A labour agency operating out of Gozo, led by Gozitan, Slovenian and Serbian nationals, has been accused of fraud by an immigration consultancy based in Dubai after the latter paid the Gozitan company for services which it says were never rendered.
The foreign company is now alleging that the local agency, registered at the office of a Gozitan corporate services provider, stopped all communication after receiving the payments.
The Gozitan labour agency has hit back at the claim, pinning the blame on the company in Dubai for not responding to emails from Identity Malta, saying that the procedure’s continuation depended on such response.
Aditi Katyal, managing director of Fairmont Immigration Consultants, based in Dubai in the United Arab Emirates, approached BusinessNow.mt, expressing frustration at the lack of legal protection afforded to foreign companies in such cases.
Fairmont, which helps candidates searching for work opportunities in European countries, was approached by a Malta-registered recruitment company with three equal shareholders hailing from Gozo, Slovenia and Serbia.
Fairmont shared with BusinessNow.mt the official documents submitted by the Gozo-registered company as evidence of its legitimacy, including its company registration document and VAT department papers.
“Trusting his word and his documents we proceeded with a contract of recruitment. After sharing travel documents and candidates’ profiles, he shared some offer letters with employers in Malta, Germany and Croatia.”
Ms Katyal continues: “But on the other hand he was not processing the work permits which is a mandatory requirement for candidates to work legally in any country in Europe.”
Fairmont, in communication with one of the Gozitan company’s owners, allegedly paid €9,000 to initiate employment services, with the money sent to a bank account held by what appears to be his romantic partner with Wise Euro Bank SA in Belgium.
However, Fairmont claims that the local labour agency stopped responding to its calls, emails and Whatsapp Messages from 29th November 2022.
Repeated attempts by BusinessNow.mt to contact the Gozitan company revealed its nebulous presence, with an amateur website and several inactive phone numbers.
Of the two numbers listed on their website, one is inactive and the other was picked up by an Italian Bolt driver. Further investigation resulted that this second number is also listed by a hotel services company owned by an Mtarfa resident.
Contact with one of the Gozitan company’s owners was finally achieved. When confronted with the claims, he sent a barrage of angry messages containing threats of legal action if the story is published.
Ms Katyal explains that Fairmont is “liable to our candidates as this was a loss for them, their finances and time”, adding that “it is a plea, as we are a small company providing ethical and legitimate services”.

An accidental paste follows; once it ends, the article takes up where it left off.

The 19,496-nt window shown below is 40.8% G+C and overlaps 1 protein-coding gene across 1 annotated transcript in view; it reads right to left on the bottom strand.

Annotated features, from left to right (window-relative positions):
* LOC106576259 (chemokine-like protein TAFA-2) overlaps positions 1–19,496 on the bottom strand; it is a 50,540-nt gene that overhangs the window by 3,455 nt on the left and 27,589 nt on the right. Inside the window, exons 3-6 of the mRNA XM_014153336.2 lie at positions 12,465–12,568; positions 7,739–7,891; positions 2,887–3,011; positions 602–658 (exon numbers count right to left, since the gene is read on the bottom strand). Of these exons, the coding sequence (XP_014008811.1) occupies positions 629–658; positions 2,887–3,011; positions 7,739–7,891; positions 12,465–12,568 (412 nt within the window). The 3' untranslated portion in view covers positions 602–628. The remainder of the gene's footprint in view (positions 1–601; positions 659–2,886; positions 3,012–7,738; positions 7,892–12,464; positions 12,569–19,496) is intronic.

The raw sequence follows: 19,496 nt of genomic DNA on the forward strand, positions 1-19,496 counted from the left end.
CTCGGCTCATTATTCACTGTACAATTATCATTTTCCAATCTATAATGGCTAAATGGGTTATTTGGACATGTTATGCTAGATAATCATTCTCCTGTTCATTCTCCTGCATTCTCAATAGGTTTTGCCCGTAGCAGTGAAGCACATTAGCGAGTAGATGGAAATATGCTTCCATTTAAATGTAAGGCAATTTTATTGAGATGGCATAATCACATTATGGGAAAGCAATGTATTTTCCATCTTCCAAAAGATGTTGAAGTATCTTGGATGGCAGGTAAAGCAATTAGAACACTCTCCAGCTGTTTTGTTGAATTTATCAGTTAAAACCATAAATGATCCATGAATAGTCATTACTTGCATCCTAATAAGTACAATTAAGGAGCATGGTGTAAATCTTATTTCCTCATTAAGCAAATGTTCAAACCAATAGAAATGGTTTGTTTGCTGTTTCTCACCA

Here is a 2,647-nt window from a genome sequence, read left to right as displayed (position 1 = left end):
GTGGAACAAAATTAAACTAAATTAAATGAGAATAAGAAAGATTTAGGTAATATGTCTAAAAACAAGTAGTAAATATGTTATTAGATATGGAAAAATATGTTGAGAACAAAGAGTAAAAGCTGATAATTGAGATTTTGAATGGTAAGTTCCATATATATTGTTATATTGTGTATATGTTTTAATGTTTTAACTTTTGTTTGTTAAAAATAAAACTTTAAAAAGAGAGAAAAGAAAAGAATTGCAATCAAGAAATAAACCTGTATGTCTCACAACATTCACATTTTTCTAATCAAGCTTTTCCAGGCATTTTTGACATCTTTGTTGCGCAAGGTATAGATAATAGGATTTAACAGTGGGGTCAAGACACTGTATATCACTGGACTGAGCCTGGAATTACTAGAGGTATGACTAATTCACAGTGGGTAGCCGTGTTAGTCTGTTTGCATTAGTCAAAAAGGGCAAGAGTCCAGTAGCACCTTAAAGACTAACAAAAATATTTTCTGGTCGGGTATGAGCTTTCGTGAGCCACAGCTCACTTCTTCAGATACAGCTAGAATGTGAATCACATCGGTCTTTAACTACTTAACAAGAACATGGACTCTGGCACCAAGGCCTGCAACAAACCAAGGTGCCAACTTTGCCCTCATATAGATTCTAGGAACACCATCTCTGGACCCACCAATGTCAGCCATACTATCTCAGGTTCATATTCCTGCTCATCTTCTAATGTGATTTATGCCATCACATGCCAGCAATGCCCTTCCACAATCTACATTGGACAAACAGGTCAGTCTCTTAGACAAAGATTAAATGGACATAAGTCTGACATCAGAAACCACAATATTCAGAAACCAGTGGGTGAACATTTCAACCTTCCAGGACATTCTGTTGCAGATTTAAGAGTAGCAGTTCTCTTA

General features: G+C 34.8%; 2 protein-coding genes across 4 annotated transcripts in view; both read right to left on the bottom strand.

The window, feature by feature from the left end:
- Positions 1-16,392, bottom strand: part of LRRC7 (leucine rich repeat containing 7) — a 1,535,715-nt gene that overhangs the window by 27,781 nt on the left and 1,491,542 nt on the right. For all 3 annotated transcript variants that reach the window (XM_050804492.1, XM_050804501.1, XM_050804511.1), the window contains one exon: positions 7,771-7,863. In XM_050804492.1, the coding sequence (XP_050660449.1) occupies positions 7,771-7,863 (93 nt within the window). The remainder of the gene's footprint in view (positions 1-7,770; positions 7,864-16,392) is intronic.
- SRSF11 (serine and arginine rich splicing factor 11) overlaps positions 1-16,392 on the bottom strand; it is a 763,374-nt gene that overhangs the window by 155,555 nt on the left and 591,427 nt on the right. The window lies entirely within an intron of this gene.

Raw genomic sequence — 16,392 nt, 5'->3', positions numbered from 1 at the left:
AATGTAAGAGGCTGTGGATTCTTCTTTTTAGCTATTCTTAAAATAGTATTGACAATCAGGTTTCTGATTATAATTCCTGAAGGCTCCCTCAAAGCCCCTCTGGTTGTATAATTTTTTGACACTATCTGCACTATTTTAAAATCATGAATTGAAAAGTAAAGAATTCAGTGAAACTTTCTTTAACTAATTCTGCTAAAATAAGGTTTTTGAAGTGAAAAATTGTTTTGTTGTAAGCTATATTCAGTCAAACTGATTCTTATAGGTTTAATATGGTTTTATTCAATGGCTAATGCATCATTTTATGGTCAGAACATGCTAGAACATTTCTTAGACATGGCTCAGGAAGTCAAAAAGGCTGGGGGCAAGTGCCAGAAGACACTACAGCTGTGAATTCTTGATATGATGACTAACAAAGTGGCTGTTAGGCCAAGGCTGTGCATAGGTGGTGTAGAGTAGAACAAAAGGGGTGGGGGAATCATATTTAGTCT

BusinessNow.mt has seen evidence of contracts entered into by Fairmont to provide workers, largely from Nepal, to the Gozitan company to work with two Gozitan enterprises – Horizon, a restaurant and guesthouse, and Grand Hotel Gozo.
A Horizon manager told BusinessNow.mt that he is not familiar with any of the names associated with the Gozitan recruitment agency, and denied contracting it to provide labour for the hospitality business.
Grand Hotel Gozo could not be contacted for comment.
Since first making contact, Fairmont has engaged a local lawyer and submitted a complaint to the Malta Police Force’s Economic Crimes Division. Investigations, police say, are ongoing.
Malta’s immigration solution
The Labour Party’s landslide win in 2013 heralded a new economic policy devised by Clyde Caruana, who headed the national employment agency JobsPlus at the time.
Mr Caruana is currently Malta’s Finance and Employment Minister.
The policy relied on population growth as a driver for economic growth, with the influx of short-term workers paying national insurance locally also touted as a solution for the long-term sustainability of pensions.
Since then, Malta’s population has increased by around 25 per cent, with tens of thousands of foreigners migrating to the country to take up positions in industries as varied as construction, hospitality, and healthcare.
The demand for basic groceries, consumer goods, rental properties, and restaurants and entertainment grew apace with the population, leading to a strong economic boom that has changed Malta’s urban and social fabric.
Allegations of exploitation have been levied at a system that seeks to emulate places like Dubai, where a large migrant population often lacks basic protections.
These include deaths of unnamed foreigners on construction sites, unpaid wages to entire groups, and a multitude of stories about landlords’ abuse.
Fairmont’s claims continue to shed light on a phenomenon that has characterised Malta’s development over the last decade, and the legal uncertainties faced companies that are not necessarily familiar with Malta’s particularities.
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